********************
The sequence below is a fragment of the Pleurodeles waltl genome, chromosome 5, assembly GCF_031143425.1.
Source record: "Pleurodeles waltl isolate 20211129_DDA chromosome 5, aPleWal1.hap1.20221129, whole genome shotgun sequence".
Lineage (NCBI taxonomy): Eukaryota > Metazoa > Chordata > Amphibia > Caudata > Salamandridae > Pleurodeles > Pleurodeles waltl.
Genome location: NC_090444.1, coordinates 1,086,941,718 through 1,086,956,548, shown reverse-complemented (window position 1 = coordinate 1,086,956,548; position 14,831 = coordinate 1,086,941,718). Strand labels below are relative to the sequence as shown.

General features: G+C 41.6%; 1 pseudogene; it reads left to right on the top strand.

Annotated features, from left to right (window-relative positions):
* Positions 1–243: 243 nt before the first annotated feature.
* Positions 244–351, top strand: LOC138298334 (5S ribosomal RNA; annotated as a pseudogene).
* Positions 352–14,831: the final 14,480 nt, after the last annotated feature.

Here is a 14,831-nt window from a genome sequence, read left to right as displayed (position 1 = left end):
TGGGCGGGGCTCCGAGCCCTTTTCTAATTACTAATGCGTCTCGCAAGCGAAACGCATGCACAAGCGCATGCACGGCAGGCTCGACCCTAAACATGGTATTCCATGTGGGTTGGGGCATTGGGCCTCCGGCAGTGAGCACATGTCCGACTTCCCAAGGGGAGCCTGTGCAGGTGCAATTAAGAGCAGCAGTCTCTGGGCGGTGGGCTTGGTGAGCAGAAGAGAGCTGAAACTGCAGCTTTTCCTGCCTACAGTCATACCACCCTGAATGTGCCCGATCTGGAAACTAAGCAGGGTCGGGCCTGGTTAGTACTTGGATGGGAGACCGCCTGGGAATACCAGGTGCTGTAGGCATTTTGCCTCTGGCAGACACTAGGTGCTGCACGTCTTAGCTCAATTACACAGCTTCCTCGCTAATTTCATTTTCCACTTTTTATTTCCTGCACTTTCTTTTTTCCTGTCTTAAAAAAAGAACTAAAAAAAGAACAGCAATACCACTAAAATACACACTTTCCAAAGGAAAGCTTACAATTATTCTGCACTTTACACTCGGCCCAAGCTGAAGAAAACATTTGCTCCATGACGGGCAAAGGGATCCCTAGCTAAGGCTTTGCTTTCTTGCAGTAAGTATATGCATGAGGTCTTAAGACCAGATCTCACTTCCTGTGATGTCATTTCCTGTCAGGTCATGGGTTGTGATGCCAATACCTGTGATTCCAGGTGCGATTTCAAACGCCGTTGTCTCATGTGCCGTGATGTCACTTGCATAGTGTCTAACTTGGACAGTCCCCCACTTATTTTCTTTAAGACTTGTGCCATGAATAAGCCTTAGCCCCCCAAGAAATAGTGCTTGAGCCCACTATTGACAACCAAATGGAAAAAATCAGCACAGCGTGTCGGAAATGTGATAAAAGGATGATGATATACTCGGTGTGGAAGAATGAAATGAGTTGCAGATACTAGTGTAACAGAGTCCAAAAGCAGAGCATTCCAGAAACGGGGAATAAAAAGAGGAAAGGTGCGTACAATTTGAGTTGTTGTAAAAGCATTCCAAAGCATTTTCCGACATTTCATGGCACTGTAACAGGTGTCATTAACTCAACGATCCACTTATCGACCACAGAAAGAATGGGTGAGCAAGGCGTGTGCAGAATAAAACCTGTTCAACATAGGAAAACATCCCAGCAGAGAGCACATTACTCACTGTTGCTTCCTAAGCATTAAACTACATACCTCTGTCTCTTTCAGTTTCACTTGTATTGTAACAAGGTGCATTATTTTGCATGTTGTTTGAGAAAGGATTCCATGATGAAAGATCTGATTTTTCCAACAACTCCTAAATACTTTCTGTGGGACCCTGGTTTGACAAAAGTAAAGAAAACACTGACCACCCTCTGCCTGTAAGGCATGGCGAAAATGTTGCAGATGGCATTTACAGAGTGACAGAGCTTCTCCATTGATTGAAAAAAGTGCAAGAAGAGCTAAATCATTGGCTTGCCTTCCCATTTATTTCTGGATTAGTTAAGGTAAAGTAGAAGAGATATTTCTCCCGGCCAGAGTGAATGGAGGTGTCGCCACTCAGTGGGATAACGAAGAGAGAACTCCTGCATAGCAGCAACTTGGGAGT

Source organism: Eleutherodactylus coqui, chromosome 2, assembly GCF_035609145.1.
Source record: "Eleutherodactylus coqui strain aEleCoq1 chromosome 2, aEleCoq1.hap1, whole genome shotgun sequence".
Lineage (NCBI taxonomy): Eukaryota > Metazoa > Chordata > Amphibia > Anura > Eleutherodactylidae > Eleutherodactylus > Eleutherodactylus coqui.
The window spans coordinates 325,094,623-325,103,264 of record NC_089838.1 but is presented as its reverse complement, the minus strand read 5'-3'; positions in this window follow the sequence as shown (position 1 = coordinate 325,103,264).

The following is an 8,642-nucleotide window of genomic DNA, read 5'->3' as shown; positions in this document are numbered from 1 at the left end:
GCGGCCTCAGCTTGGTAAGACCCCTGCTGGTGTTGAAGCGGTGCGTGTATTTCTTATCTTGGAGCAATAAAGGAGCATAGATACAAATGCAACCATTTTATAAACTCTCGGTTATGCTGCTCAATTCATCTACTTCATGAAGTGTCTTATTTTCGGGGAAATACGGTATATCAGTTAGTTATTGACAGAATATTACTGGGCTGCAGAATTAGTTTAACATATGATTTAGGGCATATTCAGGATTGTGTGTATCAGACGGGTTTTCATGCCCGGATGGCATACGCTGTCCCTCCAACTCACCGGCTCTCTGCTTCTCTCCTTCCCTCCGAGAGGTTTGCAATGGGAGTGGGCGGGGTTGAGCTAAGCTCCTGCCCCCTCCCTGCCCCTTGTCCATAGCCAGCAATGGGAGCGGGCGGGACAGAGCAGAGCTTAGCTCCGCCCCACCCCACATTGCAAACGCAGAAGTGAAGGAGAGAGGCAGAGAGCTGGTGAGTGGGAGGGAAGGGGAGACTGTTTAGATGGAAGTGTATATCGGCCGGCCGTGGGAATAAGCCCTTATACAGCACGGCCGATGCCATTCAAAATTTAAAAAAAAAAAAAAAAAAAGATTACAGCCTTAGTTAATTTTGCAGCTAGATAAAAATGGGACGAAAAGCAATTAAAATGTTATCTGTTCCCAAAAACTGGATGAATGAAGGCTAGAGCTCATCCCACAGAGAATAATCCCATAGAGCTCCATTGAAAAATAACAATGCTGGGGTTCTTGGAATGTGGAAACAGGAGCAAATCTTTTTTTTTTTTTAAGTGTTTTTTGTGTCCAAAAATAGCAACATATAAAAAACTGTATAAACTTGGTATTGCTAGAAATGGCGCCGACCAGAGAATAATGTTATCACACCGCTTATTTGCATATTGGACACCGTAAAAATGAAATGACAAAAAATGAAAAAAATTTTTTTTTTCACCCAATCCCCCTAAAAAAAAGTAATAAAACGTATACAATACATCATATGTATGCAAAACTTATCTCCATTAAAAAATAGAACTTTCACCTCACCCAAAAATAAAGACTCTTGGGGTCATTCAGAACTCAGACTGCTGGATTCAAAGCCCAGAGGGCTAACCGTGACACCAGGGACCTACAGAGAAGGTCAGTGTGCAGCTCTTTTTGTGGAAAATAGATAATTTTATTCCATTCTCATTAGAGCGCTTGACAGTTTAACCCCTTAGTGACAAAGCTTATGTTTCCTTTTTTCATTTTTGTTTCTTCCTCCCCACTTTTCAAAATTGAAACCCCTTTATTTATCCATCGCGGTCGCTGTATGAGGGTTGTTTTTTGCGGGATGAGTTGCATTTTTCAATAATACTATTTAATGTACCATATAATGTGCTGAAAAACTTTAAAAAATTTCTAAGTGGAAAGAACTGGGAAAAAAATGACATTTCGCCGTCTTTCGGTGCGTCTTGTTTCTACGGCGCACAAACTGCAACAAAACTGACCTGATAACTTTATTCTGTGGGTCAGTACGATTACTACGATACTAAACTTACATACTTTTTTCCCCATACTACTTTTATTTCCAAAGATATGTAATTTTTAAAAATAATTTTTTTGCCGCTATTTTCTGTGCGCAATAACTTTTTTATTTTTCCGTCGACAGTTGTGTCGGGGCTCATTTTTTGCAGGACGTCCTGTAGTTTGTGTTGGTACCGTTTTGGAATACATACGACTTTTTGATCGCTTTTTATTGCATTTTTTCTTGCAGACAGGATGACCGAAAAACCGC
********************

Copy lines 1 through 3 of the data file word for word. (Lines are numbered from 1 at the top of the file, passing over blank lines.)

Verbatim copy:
The sequence below is a fragment of the Pleurodeles waltl genome, chromosome 5, assembly GCF_031143425.1.
Source record: "Pleurodeles waltl isolate 20211129_DDA chromosome 5, aPleWal1.hap1.20221129, whole genome shotgun sequence".
Lineage (NCBI taxonomy): Eukaryota > Metazoa > Chordata > Amphibia > Caudata > Salamandridae > Pleurodeles > Pleurodeles waltl.